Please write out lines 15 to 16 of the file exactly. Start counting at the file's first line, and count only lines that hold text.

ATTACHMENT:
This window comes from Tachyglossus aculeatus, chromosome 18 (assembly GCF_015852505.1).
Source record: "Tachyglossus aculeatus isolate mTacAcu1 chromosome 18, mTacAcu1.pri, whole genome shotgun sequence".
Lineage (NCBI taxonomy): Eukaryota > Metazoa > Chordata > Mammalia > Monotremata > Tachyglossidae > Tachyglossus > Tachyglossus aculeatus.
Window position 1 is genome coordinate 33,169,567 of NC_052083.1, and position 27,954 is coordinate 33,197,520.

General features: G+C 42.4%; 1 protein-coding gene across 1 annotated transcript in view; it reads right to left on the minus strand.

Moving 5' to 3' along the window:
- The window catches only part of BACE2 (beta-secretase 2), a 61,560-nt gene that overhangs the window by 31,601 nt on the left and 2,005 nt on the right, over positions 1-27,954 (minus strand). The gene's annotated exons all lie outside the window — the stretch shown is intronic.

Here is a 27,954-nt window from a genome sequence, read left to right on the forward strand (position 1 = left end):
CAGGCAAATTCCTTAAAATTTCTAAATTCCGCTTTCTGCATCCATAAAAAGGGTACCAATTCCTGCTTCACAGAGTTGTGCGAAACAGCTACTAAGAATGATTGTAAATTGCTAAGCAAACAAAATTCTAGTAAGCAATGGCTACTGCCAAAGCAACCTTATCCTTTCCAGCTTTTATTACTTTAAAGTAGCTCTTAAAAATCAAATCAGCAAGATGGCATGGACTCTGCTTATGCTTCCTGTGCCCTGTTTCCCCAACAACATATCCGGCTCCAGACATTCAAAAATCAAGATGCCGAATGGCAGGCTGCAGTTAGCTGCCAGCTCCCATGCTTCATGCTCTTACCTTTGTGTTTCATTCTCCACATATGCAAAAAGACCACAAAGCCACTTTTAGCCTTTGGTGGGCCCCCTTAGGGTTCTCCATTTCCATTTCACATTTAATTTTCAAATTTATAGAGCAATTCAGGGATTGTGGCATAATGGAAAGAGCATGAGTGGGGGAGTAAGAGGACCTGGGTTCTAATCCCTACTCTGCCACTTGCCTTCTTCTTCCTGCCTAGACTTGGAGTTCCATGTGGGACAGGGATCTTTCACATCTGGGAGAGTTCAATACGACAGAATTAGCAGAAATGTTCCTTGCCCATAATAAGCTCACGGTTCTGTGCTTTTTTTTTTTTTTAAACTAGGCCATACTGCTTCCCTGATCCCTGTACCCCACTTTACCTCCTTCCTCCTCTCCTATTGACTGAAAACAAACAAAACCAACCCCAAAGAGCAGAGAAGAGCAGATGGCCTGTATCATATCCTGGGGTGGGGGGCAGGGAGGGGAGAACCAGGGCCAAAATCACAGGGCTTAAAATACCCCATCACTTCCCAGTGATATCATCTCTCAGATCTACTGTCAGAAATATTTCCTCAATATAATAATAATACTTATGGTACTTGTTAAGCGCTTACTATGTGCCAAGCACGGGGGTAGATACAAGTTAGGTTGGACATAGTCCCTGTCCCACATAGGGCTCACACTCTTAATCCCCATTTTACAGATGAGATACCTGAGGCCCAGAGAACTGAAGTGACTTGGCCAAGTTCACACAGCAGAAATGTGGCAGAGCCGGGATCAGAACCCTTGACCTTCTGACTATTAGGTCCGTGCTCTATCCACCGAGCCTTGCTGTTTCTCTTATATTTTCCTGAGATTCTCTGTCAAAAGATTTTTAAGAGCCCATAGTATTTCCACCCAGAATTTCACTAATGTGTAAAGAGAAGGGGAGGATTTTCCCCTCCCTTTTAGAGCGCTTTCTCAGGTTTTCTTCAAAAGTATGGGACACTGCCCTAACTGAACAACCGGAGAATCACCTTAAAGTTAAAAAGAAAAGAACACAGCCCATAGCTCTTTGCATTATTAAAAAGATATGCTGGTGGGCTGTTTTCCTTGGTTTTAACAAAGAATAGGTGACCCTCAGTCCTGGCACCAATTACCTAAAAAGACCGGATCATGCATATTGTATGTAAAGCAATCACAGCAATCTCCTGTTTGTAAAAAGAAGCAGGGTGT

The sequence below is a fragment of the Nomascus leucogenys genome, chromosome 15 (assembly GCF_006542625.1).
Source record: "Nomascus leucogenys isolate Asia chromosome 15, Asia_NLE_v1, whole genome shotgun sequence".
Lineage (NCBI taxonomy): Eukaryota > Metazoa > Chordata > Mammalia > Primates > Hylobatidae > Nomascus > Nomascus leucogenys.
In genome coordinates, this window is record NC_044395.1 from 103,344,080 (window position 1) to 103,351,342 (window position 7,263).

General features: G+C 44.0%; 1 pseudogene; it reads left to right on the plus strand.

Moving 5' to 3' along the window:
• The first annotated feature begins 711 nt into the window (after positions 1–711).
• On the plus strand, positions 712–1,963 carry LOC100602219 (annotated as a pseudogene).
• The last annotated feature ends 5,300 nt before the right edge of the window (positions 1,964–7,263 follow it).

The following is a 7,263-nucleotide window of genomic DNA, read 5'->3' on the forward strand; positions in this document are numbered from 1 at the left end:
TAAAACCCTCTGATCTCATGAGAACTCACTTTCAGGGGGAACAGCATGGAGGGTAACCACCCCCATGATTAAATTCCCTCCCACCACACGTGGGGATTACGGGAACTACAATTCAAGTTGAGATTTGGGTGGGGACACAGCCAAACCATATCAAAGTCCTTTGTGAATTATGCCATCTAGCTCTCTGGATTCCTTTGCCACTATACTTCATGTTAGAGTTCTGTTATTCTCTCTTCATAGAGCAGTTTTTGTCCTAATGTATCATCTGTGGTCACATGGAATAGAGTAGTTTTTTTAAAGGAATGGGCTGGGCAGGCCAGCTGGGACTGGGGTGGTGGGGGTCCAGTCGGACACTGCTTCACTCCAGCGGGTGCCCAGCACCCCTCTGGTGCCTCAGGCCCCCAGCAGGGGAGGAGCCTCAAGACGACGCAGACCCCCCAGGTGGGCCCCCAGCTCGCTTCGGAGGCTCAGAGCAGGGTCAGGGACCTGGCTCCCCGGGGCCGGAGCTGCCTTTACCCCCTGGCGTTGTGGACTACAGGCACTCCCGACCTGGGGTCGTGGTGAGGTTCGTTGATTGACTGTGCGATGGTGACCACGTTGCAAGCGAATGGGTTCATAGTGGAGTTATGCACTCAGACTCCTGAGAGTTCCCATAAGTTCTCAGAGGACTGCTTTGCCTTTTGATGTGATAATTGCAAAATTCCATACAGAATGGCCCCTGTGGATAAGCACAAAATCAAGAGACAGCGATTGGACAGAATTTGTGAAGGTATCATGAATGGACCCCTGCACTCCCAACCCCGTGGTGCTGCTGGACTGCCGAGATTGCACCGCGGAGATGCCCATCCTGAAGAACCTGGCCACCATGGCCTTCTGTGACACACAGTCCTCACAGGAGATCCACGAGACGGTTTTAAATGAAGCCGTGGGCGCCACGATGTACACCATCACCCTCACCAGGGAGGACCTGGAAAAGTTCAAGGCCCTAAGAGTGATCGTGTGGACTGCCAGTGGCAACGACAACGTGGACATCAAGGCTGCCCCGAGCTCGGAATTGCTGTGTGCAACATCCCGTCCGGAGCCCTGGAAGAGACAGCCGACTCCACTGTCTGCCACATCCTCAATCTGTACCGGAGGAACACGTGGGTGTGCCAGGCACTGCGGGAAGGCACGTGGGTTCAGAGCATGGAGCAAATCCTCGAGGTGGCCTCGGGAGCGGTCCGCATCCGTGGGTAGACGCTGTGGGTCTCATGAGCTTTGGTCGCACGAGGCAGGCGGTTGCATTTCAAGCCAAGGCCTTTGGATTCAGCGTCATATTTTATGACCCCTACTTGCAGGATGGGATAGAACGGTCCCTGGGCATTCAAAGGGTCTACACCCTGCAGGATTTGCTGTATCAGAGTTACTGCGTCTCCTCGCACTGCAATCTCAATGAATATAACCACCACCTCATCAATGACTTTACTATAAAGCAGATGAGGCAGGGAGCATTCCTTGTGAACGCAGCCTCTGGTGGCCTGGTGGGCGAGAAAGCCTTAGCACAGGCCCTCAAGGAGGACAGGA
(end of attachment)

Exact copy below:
Moving 5' to 3' along the window:
• The first annotated feature begins 711 nt into the window (after positions 1–711).